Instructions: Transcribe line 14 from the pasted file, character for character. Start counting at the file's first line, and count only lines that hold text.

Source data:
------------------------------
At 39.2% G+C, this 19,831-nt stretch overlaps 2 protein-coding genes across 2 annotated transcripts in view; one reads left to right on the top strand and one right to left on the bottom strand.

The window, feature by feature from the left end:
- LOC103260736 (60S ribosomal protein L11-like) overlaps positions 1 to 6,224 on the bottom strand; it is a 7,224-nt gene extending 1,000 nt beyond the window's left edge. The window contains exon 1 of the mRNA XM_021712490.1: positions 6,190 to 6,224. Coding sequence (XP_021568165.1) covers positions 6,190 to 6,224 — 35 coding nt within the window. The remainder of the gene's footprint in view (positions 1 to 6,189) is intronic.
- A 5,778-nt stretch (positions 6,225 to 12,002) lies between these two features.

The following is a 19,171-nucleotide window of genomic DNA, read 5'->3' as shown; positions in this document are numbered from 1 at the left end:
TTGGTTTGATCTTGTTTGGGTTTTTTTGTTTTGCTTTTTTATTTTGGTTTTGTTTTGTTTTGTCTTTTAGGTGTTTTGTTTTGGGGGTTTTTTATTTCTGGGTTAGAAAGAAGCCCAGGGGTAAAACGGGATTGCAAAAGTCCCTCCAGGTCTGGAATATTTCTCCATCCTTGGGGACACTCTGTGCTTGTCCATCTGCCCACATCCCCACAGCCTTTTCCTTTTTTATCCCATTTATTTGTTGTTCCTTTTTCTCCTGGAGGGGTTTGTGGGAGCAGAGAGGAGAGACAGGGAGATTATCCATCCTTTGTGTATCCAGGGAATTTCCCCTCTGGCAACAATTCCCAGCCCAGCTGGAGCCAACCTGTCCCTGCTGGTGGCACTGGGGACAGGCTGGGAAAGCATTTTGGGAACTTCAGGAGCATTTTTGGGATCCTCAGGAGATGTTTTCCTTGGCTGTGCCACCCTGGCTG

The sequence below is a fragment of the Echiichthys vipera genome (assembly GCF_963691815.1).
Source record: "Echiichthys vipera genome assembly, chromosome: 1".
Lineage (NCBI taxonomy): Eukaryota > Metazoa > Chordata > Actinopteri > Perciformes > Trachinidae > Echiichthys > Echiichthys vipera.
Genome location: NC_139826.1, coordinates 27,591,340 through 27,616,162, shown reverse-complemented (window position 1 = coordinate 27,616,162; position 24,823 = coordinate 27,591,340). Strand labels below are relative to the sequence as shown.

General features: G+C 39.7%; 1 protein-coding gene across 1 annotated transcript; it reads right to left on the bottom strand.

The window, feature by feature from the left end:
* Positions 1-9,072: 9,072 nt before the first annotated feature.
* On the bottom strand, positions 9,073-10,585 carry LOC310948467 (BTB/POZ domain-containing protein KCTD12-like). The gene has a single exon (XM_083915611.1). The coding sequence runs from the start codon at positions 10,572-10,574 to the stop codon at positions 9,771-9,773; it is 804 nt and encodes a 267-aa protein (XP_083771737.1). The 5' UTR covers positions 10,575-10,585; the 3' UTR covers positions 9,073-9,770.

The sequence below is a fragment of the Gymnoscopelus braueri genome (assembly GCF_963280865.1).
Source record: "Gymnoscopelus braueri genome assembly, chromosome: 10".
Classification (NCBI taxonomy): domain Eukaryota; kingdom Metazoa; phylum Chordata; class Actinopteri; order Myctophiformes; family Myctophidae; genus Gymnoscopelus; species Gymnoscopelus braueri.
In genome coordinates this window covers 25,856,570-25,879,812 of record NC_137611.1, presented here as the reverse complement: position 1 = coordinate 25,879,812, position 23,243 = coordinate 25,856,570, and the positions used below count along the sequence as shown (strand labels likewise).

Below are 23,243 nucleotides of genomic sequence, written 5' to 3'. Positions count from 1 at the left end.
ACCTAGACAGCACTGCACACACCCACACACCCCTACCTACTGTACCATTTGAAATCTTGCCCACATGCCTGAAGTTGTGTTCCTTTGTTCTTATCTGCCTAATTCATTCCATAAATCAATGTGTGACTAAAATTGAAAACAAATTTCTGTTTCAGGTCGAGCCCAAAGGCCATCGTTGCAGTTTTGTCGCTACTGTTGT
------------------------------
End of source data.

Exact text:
* On the bottom strand, positions 9,073-10,585 carry LOC310948467 (BTB/POZ domain-containing protein KCTD12-like). The gene has a single exon (XM_083915611.1). The coding sequence runs from the start codon at positions 10,572-10,574 to the stop codon at positions 9,771-9,773; it is 804 nt and encodes a 267-aa protein (XP_083771737.1). The 5' UTR covers positions 10,575-10,585; the 3' UTR covers positions 9,073-9,770.